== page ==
5.2. Comparison with molecular line data
The sources which required the addition of compact cores in order to model the radial density distributions were G10.47, G12.21 and G31.41, whereas G13.87 and G43.89 did not. In our molecular line survey towards UCHII regions (Hatchell et al. 1998a) we also differentiated between these groups of sources on the basis of their molecular line emission. G10.47, G12.21 and G31.41 were line-rich hot core sources, showing high abundances of grain ice evaporated species and their daughter products. The molecular lines showed evidence for a hot, dense core surrounded by a cooler envelope. Neither G13.87 nor G43.89 had a rich molecular line spectrum, and Hatchell et al. (1998a) concluded that neither contained a hot molecular core. The SCUBA results confirm the need for compact cores in G10.47, G12.21 and G31.41, but not G13.87 or G43.89. We identify the compact cores in the SCUBA dust continuum images with the hot molecular cores identified from their molecular line emission.
SCUBA is therefore an excellent instrument for identifying hot core sources, because the high sensitivity array results in high dynamic range images after short integrations (here just over a minute per source), and only basic removal of bad pixels is required to produce a radial distribution plot from which the sources with hot cores can be identified by their steep profiles.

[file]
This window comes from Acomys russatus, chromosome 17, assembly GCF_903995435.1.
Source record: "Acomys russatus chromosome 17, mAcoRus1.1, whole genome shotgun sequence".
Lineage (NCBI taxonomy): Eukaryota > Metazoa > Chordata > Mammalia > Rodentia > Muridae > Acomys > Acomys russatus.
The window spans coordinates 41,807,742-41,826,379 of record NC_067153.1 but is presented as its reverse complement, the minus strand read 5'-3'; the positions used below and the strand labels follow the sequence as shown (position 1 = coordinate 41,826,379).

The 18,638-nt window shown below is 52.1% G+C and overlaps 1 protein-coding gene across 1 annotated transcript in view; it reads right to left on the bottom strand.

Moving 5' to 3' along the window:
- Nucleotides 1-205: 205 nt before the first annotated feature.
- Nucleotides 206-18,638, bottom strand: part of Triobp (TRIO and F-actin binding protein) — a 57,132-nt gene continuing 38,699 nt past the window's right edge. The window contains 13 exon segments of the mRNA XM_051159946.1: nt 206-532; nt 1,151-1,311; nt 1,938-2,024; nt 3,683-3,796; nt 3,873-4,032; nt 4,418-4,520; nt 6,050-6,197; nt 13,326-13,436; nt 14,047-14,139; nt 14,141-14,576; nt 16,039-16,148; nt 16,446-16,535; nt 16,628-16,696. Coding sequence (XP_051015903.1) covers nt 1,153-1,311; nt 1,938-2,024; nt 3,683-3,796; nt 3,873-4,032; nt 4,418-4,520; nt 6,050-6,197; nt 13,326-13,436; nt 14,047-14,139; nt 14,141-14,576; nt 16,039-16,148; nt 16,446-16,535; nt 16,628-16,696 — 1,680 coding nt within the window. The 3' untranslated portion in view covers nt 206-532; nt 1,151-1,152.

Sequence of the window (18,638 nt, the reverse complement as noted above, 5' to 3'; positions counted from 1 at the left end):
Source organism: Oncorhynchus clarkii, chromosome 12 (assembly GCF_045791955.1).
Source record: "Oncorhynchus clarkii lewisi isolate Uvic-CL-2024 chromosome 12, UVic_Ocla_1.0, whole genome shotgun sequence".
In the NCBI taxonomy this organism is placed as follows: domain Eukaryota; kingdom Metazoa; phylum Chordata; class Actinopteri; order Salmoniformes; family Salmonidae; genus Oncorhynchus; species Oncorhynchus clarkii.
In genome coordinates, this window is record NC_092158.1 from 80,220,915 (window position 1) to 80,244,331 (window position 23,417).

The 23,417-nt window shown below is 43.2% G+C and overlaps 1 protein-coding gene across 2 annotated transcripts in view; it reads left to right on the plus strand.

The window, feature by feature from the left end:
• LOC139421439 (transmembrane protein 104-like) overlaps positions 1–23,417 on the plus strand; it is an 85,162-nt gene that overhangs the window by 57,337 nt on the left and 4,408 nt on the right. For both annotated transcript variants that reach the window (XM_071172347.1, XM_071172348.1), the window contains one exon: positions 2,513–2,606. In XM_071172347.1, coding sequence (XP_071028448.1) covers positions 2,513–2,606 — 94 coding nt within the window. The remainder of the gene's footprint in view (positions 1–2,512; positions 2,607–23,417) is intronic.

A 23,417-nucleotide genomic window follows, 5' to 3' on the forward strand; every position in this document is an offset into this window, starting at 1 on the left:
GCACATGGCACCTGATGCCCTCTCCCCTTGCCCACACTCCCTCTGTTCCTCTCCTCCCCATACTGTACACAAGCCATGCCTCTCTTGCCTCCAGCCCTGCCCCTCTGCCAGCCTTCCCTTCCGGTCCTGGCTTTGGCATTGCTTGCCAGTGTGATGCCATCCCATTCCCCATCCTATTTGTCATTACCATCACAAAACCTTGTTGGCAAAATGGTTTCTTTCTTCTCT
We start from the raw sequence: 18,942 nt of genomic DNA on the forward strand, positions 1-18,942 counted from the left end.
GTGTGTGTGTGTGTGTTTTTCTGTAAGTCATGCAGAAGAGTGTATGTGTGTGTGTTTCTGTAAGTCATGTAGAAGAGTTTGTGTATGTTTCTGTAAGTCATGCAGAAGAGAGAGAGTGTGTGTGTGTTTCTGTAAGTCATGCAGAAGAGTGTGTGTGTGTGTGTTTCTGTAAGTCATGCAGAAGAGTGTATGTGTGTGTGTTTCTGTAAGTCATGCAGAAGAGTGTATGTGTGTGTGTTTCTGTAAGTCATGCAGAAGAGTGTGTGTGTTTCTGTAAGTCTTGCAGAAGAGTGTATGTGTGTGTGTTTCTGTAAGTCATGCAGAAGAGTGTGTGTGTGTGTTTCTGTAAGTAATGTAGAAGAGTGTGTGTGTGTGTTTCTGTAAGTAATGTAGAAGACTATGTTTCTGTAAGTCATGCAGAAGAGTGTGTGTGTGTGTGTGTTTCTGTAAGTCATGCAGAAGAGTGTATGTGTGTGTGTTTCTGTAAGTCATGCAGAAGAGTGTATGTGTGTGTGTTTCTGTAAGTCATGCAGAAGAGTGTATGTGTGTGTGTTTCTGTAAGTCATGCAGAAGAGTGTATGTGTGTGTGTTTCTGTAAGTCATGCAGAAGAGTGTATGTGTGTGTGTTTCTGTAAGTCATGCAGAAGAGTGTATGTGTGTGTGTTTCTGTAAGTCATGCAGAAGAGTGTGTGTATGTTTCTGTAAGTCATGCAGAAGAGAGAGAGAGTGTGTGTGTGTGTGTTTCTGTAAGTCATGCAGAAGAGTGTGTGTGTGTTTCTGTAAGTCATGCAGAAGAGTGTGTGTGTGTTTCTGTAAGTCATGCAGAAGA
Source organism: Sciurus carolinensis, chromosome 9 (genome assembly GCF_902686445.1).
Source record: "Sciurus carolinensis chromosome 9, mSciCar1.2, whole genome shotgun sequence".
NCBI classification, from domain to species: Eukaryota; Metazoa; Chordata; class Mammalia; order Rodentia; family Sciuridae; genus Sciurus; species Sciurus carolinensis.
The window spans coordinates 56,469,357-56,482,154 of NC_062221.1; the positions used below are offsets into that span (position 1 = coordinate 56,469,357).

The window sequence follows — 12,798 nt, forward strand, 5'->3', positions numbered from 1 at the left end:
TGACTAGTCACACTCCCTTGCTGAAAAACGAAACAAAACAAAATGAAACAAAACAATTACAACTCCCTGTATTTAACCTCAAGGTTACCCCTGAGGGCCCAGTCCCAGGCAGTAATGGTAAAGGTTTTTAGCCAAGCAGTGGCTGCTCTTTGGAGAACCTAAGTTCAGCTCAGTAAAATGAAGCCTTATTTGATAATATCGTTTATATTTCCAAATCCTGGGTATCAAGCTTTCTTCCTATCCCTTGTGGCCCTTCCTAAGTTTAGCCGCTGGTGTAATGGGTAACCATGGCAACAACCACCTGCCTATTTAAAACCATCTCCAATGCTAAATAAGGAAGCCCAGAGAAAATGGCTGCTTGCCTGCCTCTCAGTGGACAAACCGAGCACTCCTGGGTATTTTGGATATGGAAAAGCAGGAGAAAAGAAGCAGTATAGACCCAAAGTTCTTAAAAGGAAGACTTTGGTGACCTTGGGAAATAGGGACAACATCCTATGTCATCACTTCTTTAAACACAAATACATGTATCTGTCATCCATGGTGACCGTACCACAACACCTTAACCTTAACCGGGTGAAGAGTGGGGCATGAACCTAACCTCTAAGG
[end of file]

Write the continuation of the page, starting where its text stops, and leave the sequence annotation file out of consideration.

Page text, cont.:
Column densities and masses calculated from the models are given in Table 4. For both core and envelope these are consistent with molecular line data. The model masses of a few times correspond to a few times in a single 15- beam, consistent with measurements of from C17O/C18O and C34S measurements (Hatchell et al. 1998a; Cesaroni et al. 1991). Column densities of agree well with what is measured in CO.
Another difference between sources with and without cores is apparent when considering just the envelopes. The envelopes of the sources with cores have higher column densities and higher masses than the coreless sources. There may be a mass cutoff of below which cores do not form.
Temperatures within the envelopes fall off rapidly. Only the inner of the envelopes remains at temperatures above 100 K, in the radiative transfer models; at a radius of the temperature has dropped to below 50 K. The temperatures at the outer edges of the envelopes are 10-20 K, typical of quiescent dense cloud material (envelope outer radii are 70-160" - see Table 4).